That still doesn’t explain why there couldn’t be some kind of barrier between the bike and automobile lanes. The same official–and Streetsblog has heard the same notion previously from SFMTA about the Masonic project–blamed the number of driveways. But, as Streetsblog has repeatedly posted, somehow they manage to design safe bike infrastructure around driveways in the Netherlands.

The bus boarding islands, meanwhile, are a welcome addition, at least where they’ve been implemented (which isn’t every stop). They eliminate the dangerous shuffle that cyclists and buses normally have to do to get around each other at bus stops.

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The bus boarding islands, which also narrow the sidewalk, at least provide brief respites for cyclists where they are unexposed to cars, trucks, and buses

But where the project really falls down is, again, at intersections. The worst ones, as SF Citizens pointed out, are at Fell (as seen below) and Geary. The Masonic “bike lane” that feeds into Fell, if one can call it a bike lane, wedges cyclists between multiple lanes of turning traffic.

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The “suicide” bike lane where Masonic meets Fell, wedged between multiple lanes of motor vehicles
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Another look at the suicide bike lane at Masonic and Fell

But even the intermediate intersections are harrowing, such as the one pictured below at Masonic and Hayes. There’s no marking going across the intersection (one hopes this will be added) and the bike lane abruptly disappears, forcing cyclists and cars and trucks to vie for the same space. Advocates have been pushing over and over again for better intersection treatments that don’t squeeze cars and bikes together, at just the place where cyclists and cars need more distance, not less, to avoid turning conflicts. San Francisco’s Dutch-based intersection at 9th and Division provides safety for cyclists and pedestrians, so why not use similar designs on Masonic?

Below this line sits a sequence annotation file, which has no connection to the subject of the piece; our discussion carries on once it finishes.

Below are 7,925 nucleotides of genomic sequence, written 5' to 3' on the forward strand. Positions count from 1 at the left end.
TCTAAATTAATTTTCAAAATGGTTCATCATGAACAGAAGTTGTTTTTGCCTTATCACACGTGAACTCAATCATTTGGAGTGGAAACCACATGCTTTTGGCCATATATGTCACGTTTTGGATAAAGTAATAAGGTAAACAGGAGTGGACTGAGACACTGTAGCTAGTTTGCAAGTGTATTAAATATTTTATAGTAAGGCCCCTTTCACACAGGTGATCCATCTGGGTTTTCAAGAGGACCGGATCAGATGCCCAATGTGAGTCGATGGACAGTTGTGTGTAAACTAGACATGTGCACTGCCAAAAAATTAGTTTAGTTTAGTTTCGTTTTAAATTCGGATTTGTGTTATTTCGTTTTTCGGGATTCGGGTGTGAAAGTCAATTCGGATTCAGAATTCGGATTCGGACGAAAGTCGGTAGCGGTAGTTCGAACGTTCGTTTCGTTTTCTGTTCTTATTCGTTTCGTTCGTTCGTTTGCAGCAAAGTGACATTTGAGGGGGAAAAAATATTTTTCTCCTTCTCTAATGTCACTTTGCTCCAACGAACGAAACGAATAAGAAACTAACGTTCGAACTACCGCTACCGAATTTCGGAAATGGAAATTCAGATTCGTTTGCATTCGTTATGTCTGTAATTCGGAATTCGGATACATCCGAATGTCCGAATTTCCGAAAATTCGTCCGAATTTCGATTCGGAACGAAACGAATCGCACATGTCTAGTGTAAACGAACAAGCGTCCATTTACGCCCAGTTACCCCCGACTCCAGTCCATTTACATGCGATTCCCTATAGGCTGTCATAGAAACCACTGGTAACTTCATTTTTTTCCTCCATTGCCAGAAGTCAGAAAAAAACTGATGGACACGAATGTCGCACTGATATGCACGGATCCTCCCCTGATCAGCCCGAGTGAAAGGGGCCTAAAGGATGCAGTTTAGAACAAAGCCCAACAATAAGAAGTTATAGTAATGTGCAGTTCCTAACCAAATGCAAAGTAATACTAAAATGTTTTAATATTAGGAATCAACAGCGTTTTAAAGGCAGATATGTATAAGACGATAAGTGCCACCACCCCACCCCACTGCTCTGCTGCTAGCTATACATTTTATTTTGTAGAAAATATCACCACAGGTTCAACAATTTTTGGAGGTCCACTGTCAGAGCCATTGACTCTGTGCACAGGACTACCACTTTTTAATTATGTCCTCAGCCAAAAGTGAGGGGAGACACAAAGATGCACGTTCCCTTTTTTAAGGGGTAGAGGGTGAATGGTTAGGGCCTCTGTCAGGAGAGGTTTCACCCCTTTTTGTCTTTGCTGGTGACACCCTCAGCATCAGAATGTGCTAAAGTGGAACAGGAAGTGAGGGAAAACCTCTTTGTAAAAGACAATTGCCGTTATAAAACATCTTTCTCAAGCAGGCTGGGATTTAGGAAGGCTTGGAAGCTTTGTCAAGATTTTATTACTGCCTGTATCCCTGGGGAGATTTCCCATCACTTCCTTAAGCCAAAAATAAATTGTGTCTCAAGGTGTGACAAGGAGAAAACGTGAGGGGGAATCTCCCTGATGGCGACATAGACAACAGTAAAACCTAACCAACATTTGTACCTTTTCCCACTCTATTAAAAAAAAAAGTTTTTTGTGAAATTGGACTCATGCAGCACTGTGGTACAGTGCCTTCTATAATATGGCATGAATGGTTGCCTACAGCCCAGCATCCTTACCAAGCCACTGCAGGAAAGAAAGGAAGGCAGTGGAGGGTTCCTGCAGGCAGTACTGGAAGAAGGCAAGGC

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An example of the disappearing bike lane at intersections. This really needs a ramp or cut-through so bikes can get past the bulb-out without squeezing into the mix with cars and trucks.

Aesthetically, at least, the street looks nicer, especially with the new median, which hosts two species of trees, according to Chris Buck, Urban Forester with San Francisco Public Works.

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These trees will widen a bit but should be able to survive in the narrow median, according to an official with Public Works

The “Ginkgo biloba (ginkgo is the common name) and Liriodendron tulipifera (tulip tree is the common name),” should do well in the narrow median, he said. “Public Works and Friends of the Urban Forest have both planted the two species above in pretty confined locations and they do just fine….you have to be a tough species…to survive the streets of San Francisco and these two species are up to the challenge.”

Meanwhile, the SFBC is hopeful improvements will continue, such as adding safe-hit posts to keep Ubers and delivery trucks off the new bike lanes. And intersection treatments, which are  desperately needed. “Nothing in the city is permanent,” said Cassidy. “We will continue working on improvements.”

Have you ridden or walked Masonic lately? Tell us what you think.